WORD DANCING is a rich and opulent anthology of the poet's work. The collages are a welcome, sophisticated addition: diverse elements juxtaposed in a fresh and sagacious way urge the viewer to imagine and to heal. Collages give another glimpse into the poet's mind which is always a treat. This review will discuss only the newer poems, but the reader will also find a solid selection of poetry from February Voices (1994), Cadences (1996), and Tangerine Dance (1999).
I'll begin with my favorite poem, "Looking Homeward," a gentle title for a power-driven reflection. Here are the third and fourth stanzas:
If I were queen again
I would declare it a cardinal sin
requiring banishment from this earthly plane
to compromise the childhood of any living thing
When I am queen again
it will be as it was
as the Mother decreed 7,000 years ago
the lion shall lie down with the lamb
and the fox with the hen
when I am queen again,
all will be well forever
Any poet has the power of the "queen" if the poet chooses to exercise that power. Alas, few do.
"Without A Map" tells us we can't go back to the past, but none the less, we must:
Sometimes you undertake long journeys
without a map, without a calendar,
without even a clock
because you know it's time
Family dynamics are often a terrifying mystery, but "You're hoping for a chance to replay the tape...."
And the trunk, wonderful and magical,
brimming with memories and treasures,
surrounded by leather-bound Scriptures
and other cautionary tales
remains locked and in waiting
until you remove the carpet and insert the key
and bring possibility alive again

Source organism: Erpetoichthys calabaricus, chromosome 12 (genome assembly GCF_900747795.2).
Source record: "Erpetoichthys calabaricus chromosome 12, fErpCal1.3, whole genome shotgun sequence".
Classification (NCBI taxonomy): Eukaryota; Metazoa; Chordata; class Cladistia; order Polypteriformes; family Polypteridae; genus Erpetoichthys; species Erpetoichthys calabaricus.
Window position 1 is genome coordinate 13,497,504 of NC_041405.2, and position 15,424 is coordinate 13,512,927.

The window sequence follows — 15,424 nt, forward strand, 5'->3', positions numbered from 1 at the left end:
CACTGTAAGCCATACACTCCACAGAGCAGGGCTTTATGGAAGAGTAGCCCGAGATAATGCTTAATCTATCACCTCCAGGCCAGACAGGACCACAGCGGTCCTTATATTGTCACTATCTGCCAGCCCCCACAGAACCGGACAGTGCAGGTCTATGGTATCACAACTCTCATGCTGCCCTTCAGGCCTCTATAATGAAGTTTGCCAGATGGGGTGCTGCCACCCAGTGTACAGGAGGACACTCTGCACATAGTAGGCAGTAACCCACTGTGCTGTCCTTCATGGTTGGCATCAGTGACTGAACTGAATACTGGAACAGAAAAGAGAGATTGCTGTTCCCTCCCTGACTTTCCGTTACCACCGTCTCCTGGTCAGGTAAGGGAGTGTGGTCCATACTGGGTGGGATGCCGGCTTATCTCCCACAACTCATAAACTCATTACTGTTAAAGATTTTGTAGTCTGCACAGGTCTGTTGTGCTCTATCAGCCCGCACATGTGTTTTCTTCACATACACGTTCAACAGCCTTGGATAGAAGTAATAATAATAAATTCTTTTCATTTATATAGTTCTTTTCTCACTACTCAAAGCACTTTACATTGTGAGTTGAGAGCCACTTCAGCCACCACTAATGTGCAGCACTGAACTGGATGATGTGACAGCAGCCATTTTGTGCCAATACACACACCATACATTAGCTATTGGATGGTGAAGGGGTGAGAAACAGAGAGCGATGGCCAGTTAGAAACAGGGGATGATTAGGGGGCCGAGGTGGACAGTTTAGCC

WORD DANCING is filled with superb tribute poems. "Swing Dance," a poem the poet often reads with warm emotion, recalls the mother: both at her grave service and in her exciting World War II era young life. "Pocahontas" epitaphs the extraordinary life of that princess caught between two civilizations. "Passing Through Her Bedroom" is a heart-wrenching observation of a homeless girl. The first and last stanzas do a poignant balancing focus:
Hiking boots her only pillow
she sleeps on the harsh sidewalk
near my front steps
Am I the only one who shuts down
the cell phone and walks softly
when passing through her bedroom?
There are two delightful "Watch it, Baby. You've gone too far!" poems. "Five Minute Warning" finds the lady empowered when she sets fire to her errant gentleman friend's fancy wardrobe in his new Pontiac truck with "an eight-inch, hand-painted fireplace match from Pottery Barn."
"Lazy Susan" isn't so lazy after she sees her man take off with another dame. That poem concludes:
I'll have a kitchen blade
in my hand when you come back
for more cash, the way you do
And then we'll talk
The "New Poem" section finishes with two essential statements of civilized behavior. "Stop the Loss" of war, especially the female soldiers, is an ardent plea; so essential to the fabric of human decency, yet mostly ignored. This is the resolution of one anecdote:
Stateside called Germany and MASH in Iraq,
see how she's doing, she made it, come see.
one day she remembered who she was,
remembered the man who never left her side.
by the date of the wedding, she was walking with a cane.
she kept both legs and her skull was intact.
a hard-fought, hard-won bittersweet ending.
The final poem, "About That Woman," chronicles a woman's proud and enduring walk through history:
...works construction, waits on tables,
lives on scraps, builds a nation
with her blood and sweat, survives rape,
nurtures children through it all,
forgives her captors, survives the death of hope,
century after century for 5,000 years.
Causes Jeanne Powell Supports
Union of Concerned Scientists, VVAW (Vietnam Veterans Against War), Doctors Without Borders, Waterkeeper Alliance, PSR (Physicians for Social Responsibility...